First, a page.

If you’re pursuing a personal injury claim, you may have heard the term “duty of care”. This is an important part of your claim—in fact, it’s so important that if you are unable to prove the other party’s duty of care to you, you may not have a claim at all. By learning what this means and how it affects your daily life, you can strengthen your personal injury claim and make choices that protect those around you.
The team at Turner, Onderdonk, Kimbrough, Howell, Huggins & Bradley understands that personal injury claims can be overwhelming. This is especially true if you are trying to heal from serious injuries. We can help you navigate this challenging process and advocate for you. Give us a call today to set up a consultation. You can reach our Bay Minette office at 251-651-0483 or our Chatom office at 251-847-2237.
Understanding What “Duty of Care” Means
Believe it or not, simply by existing, you have a duty to the people around you. You are obligated to take reasonable steps to avoid harming them. Just as you have this obligation to those around you, the people around you have the same obligation to you. When they violate that duty of care and cause you to become injured, you may have a personal injury claim.
It isn’t enough to prove that a duty of care existed and was breached. There are actually four elements that must exist in your claim:
- The duty of care exists.
- The other party breached that duty.
- That breach of duty led to an accident that left you injuries.
- You, as the victim, have measurable damages.
Duty of Care in Different Situations
“Duty of care” sounds like a vague concept until you see it in practice. Knowing what the duty of care might be in different types of personal injury claims is a good way to understand it better.
In a car accident, you and the other driver have a duty of care to each other. Drivers are expected to follow the law and drive in a way that minimizes the risk of harm to themselves and others. As an extreme example, you cannot drive 80 miles per hour in a school zone simply because you are late to work. You have to consider your duty of care to those around you.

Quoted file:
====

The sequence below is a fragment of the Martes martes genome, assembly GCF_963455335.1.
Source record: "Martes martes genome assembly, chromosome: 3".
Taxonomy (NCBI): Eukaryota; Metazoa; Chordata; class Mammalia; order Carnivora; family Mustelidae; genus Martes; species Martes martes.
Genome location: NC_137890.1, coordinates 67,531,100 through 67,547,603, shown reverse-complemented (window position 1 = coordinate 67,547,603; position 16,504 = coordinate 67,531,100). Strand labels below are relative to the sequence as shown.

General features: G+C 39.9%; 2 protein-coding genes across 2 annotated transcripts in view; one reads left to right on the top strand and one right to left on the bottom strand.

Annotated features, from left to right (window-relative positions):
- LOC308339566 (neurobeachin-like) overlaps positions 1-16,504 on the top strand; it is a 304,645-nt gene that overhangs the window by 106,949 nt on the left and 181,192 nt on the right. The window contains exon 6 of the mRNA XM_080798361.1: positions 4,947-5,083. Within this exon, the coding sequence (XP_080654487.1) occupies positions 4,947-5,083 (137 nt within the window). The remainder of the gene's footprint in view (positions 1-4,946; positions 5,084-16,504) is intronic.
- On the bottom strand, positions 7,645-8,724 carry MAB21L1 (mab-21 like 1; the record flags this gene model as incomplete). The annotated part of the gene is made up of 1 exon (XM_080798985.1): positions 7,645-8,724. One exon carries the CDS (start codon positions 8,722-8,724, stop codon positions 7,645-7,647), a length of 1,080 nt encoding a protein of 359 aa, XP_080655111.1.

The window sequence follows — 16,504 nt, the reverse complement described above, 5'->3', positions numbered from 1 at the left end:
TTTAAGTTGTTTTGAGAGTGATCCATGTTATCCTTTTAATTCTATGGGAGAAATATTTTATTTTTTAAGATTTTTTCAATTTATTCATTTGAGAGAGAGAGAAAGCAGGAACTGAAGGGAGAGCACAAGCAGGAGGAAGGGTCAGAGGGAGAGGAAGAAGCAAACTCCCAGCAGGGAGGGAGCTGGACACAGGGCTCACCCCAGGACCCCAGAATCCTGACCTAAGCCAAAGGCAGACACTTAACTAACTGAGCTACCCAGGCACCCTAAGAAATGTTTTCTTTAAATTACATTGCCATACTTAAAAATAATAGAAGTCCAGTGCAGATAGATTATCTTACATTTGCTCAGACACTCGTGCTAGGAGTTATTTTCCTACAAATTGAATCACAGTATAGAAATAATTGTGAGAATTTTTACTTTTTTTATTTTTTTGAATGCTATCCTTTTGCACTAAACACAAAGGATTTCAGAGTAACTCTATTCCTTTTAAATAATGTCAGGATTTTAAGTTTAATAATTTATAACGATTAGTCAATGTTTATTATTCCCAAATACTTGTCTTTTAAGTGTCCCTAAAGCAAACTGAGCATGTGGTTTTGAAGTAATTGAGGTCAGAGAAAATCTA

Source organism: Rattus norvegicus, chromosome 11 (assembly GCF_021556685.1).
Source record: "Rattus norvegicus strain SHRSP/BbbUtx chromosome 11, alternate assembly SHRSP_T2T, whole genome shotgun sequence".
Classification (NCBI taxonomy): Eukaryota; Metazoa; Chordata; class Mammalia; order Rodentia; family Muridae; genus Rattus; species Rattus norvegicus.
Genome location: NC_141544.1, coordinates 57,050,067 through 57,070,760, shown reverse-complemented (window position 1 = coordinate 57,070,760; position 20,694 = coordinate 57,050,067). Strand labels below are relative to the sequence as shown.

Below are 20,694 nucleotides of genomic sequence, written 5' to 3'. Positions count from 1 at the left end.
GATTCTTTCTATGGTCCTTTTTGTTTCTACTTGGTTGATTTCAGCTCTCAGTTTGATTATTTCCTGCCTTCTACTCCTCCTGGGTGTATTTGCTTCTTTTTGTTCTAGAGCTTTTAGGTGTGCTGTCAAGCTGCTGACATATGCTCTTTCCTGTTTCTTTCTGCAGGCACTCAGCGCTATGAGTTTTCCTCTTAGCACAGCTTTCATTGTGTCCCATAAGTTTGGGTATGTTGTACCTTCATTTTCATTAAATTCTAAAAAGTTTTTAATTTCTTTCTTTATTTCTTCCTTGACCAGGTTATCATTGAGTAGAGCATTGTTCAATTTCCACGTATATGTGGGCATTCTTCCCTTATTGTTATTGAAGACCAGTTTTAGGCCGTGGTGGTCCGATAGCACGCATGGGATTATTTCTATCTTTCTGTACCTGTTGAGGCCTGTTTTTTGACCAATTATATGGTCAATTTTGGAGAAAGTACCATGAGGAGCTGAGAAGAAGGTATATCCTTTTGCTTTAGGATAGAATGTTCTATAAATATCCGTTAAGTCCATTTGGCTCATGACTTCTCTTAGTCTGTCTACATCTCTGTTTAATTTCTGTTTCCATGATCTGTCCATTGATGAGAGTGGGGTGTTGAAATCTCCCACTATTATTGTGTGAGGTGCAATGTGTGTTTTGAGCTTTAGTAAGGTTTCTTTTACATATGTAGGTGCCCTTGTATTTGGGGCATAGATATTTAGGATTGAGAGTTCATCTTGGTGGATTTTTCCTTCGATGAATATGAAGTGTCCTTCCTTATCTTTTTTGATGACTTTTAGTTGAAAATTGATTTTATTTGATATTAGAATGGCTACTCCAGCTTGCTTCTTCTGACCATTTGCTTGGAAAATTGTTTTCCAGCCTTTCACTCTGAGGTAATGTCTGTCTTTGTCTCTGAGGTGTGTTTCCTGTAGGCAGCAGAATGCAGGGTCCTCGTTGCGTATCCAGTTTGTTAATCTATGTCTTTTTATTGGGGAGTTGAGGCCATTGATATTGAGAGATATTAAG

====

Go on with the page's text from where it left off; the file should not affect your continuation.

Property owners have a duty of care to visitors, customers, and clients. They must keep their property safe and free of obstacles. If they fail to do so—for example, by not maintaining a stairwell that later collapses underneath someone—they breach that duty.
Medical malpractice is a unique area of personal injury law. Doctors have a duty of care to their patients. The care they provide must be in line with their training, the ethical standards of their licensing board, and what other doctors with similar training and experience would do.
When the Duty of Care is Breached
When someone fails to fulfill their duty of care and someone else is injured, they may be liable for the injured party’s medical bills, lost wages, and other expenses. However, you must be able to prove that the breach of duty led to the accident that caused your injuries.
How This Affects Your Claim
When you understand the four elements of a duty of care, it’s obvious how important it is in every personal injury claim. It’s not enough that someone violated their duty of care. There must be actual injuries and losses stemming from it.
For example, sometimes people think they can seek compensation from a doctor because they made an unsafe decision that could have killed them. Personal injury law doesn’t deal with what “could have” happened. It deals with what did happen and how it relates to the other party’s actions.
Start Your Claim with Turner, Onderdonk, Kimbrough, Howell, Huggins & Bradley
If you believe your injuries are linked to someone else’s negligence or malice, you shouldn’t be left shouldering the cost of your injuries. Let us help you with your claim. To get started, call our Bay Minette office at 251-651-0483, call our Chatom office at 251-847-2237, or fill out our online contact form.